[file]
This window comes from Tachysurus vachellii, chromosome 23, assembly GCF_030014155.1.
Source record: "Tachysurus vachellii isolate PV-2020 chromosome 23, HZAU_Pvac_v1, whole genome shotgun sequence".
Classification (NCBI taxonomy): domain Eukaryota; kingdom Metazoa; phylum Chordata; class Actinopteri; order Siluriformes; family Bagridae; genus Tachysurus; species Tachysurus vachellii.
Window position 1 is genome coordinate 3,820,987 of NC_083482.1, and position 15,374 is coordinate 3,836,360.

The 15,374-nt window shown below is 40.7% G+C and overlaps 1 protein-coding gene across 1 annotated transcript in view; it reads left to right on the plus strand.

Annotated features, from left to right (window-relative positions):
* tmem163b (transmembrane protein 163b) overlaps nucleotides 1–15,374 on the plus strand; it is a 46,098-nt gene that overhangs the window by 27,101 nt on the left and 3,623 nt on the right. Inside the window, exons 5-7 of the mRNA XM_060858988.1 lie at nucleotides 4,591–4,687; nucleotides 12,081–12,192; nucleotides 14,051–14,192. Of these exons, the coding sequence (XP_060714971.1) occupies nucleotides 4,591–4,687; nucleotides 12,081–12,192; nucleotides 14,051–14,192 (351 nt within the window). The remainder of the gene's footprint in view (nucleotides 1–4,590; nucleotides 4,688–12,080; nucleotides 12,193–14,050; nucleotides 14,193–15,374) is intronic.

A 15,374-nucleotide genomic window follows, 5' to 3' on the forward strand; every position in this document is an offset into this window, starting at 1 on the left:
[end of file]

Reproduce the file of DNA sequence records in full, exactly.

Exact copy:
This window comes from Tachysurus vachellii, chromosome 23, assembly GCF_030014155.1.
Source record: "Tachysurus vachellii isolate PV-2020 chromosome 23, HZAU_Pvac_v1, whole genome shotgun sequence".
Classification (NCBI taxonomy): domain Eukaryota; kingdom Metazoa; phylum Chordata; class Actinopteri; order Siluriformes; family Bagridae; genus Tachysurus; species Tachysurus vachellii.
Window position 1 is genome coordinate 3,820,987 of NC_083482.1, and position 15,374 is coordinate 3,836,360.

The 15,374-nt window shown below is 40.7% G+C and overlaps 1 protein-coding gene across 1 annotated transcript in view; it reads left to right on the plus strand.

Annotated features, from left to right (window-relative positions):
* tmem163b (transmembrane protein 163b) overlaps nucleotides 1–15,374 on the plus strand; it is a 46,098-nt gene that overhangs the window by 27,101 nt on the left and 3,623 nt on the right. Inside the window, exons 5-7 of the mRNA XM_060858988.1 lie at nucleotides 4,591–4,687; nucleotides 12,081–12,192; nucleotides 14,051–14,192. Of these exons, the coding sequence (XP_060714971.1) occupies nucleotides 4,591–4,687; nucleotides 12,081–12,192; nucleotides 14,051–14,192 (351 nt within the window). The remainder of the gene's footprint in view (nucleotides 1–4,590; nucleotides 4,688–12,080; nucleotides 12,193–14,050; nucleotides 14,193–15,374) is intronic.

A 15,374-nucleotide genomic window follows, 5' to 3' on the forward strand; every position in this document is an offset into this window, starting at 1 on the left: